NASHVILLE, Tenn. (WKRN) – The Tennessee Fusion Center is housed within the Tennessee Bureau of Investigation’s headquarters in Nashville. It was created in response to the intelligence failures that led to the terror attacks on September 11, 2001.

It’s one of 80 similar centers across our country where local, state, and federal law enforcement partners share terrorism information and criminal activity.

“Part of the reason why 9/11 happened, information was stove pipped and it wasn’t being shared. Somebody needs to be looking at the big picture.” Greg Mays is the Director of Tennessee’s Department of Safety & Homeland Security.

Mays, along with TBI Director David Rausch, represents two of eight agencies that work closely to create a transparent state-wide perspective as part of the Tennessee Fusion Center.

“The Fusion Center is working to connect the dots to see what issues we may have statewide, and then we share that information with other states,” Mays explains.

He continues, the agencies are in constant communication. “That’s really an everyday, almost an everyday occurrence.”

They work to investigate and diffuse situations the public will never know about.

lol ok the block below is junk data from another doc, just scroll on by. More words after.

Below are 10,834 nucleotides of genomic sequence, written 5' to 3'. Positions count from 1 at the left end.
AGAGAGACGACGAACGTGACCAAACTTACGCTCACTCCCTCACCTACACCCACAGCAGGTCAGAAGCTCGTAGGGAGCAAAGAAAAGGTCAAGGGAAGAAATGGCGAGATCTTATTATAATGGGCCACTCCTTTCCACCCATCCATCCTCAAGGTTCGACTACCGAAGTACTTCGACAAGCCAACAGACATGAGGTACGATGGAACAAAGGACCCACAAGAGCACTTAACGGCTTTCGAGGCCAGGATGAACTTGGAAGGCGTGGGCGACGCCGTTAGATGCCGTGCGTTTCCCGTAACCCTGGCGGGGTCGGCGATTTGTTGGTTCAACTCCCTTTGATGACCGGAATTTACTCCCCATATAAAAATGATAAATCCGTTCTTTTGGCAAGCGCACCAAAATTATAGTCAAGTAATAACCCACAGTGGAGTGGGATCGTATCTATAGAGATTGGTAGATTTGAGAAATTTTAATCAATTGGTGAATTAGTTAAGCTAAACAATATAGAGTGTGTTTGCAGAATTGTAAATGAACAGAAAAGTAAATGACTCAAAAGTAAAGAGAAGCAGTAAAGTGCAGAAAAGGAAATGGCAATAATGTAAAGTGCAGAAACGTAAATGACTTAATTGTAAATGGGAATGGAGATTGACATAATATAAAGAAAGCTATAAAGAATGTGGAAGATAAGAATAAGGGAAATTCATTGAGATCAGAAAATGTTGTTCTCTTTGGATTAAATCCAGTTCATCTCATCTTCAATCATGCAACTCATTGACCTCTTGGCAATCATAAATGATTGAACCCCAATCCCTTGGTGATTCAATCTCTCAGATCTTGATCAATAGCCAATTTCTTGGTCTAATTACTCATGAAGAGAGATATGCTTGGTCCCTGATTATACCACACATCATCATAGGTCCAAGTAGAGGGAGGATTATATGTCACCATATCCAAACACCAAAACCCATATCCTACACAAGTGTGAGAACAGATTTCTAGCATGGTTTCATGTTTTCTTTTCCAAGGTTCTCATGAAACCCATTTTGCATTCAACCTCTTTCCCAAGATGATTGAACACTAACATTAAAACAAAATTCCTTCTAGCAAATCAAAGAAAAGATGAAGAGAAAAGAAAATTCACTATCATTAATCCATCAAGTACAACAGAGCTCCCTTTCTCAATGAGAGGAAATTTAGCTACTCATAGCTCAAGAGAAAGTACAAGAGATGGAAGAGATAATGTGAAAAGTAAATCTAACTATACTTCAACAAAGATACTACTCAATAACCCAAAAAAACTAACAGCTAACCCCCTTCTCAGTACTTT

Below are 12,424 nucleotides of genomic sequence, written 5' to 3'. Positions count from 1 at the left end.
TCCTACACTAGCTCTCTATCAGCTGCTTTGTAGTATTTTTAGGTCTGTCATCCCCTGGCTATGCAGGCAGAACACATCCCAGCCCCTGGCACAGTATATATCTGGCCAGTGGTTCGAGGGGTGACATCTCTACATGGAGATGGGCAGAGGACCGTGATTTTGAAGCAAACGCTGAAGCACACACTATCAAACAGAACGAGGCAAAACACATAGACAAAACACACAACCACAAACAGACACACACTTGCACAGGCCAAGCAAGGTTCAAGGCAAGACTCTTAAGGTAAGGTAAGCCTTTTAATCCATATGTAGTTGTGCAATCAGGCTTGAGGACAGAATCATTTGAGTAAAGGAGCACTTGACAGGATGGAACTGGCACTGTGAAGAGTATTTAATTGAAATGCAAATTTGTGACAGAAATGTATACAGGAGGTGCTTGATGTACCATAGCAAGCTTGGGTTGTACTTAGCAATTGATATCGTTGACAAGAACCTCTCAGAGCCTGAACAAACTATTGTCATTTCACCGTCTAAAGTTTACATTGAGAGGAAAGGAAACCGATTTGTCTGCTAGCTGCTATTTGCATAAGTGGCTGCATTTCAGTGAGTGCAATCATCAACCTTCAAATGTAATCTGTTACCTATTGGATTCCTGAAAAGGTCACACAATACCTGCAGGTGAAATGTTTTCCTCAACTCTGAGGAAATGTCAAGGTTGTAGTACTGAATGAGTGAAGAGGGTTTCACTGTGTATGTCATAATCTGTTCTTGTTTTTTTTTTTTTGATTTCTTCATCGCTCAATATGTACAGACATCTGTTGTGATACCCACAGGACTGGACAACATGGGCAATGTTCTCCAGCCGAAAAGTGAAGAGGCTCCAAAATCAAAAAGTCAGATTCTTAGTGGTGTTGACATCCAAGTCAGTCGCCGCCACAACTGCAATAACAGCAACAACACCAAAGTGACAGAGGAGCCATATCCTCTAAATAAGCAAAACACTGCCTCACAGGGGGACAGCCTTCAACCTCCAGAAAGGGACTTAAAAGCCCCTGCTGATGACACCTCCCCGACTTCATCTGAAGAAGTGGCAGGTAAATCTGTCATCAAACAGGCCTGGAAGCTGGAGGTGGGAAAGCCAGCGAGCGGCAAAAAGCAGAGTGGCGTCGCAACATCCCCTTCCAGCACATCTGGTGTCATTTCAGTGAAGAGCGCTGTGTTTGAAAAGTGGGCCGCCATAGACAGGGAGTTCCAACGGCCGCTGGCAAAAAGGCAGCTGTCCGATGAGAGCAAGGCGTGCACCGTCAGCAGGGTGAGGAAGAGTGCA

“I can tell you, we have thwarted a lot of potentially dangerous situations. A lot of potential mass casualty incidents as a result of our working together,” Rausch says.

The center’s full-time employees assess risk, analyze threats, and track suspicious activity reports.

“Those reports become critical when we get these tips, so if a local agency has had an interaction with an individual and that interaction has made them concerned, we are able to find that information,” explains Rausch.

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The focus of the Fusion Center has changed over the years.

“While we keep an eye on international, domestic has been the biggest concern on the homeland right now, and those actors are just not all known.” Rausch referring to the Christmas Day bomber as an example. “You have an individual who really wasn’t on the screen. Those kinds of folks are really the scary ones. It’s the ones that we don’t know.”

“Even the explosive he acquired,” Mays interjects, “He acquired in such small amounts over such a long period of time that it didn’t raise any flags. He was a real anomaly. Very strange in many ways.”

Both agree, bad actors typically have pre-attack behaviors that are more obvious.

“If you know somebody, and you know them well, and they begin to act strangely it’s worth letting somebody know,” Mays says.

Because, they say, the threat that caused devastation two decades ago is still out there

“Terrorism is as prevalent today in the world as it ever has been,” says Mays.

Rausch agrees saying Americans need to realize the threat remains, “It steeled in me the understanding that we’re not as safe as we think we are. And, it heightened the importance of the role that we have.”

September 11, 2001, was a day that changed our country and the world. The fight against terrorism has not ended. Some state and federal law enforcement agencies say we cannot let our guard down. News 2 digs deeper with special reports ‘9/11: 20 Years Later’ all day today in every newscast and on